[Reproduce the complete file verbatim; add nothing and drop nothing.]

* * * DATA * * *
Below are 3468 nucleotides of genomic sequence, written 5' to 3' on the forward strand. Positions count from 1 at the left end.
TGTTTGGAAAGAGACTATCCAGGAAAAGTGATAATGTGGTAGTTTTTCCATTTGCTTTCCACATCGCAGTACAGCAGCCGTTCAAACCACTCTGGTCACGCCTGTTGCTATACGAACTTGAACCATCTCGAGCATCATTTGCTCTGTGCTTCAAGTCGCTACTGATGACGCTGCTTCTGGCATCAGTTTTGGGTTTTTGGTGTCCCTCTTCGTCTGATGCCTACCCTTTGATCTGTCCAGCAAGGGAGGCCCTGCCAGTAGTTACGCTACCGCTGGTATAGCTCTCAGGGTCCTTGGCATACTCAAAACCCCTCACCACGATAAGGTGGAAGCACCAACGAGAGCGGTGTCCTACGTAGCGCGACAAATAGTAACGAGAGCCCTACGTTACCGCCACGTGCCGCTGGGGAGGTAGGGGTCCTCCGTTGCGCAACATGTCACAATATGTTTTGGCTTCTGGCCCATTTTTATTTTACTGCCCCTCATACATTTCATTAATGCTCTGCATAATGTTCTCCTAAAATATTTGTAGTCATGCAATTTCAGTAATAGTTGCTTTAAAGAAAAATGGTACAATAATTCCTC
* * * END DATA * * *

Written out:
Below are 3468 nucleotides of genomic sequence, written 5' to 3' on the forward strand. Positions count from 1 at the left end.
TGTTTGGAAAGAGACTATCCAGGAAAAGTGATAATGTGGTAGTTTTTCCATTTGCTTTCCACATCGCAGTACAGCAGCCGTTCAAACCACTCTGGTCACGCCTGTTGCTATACGAACTTGAACCATCTCGAGCATCATTTGCTCTGTGCTTCAAGTCGCTACTGATGACGCTGCTTCTGGCATCAGTTTTGGGTTTTTGGTGTCCCTCTTCGTCTGATGCCTACCCTTTGATCTGTCCAGCAAGGGAGGCCCTGCCAGTAGTTACGCTACCGCTGGTATAGCTCTCAGGGTCCTTGGCATACTCAAAACCCCTCACCACGATAAGGTGGAAGCACCAACGAGAGCGGTGTCCTACGTAGCGCGACAAATAGTAACGAGAGCCCTACGTTACCGCCACGTGCCGCTGGGGAGGTAGGGGTCCTCCGTTGCGCAACATGTCACAATATGTTTTGGCTTCTGGCCCATTTTTATTTTACTGCCCCTCATACATTTCATTAATGCTCTGCATAATGTTCTCCTAAAATATTTGTAGTCATGCAATTTCAGTAATAGTTGCTTTAAAGAAAAATGGTACAATAATTCCTC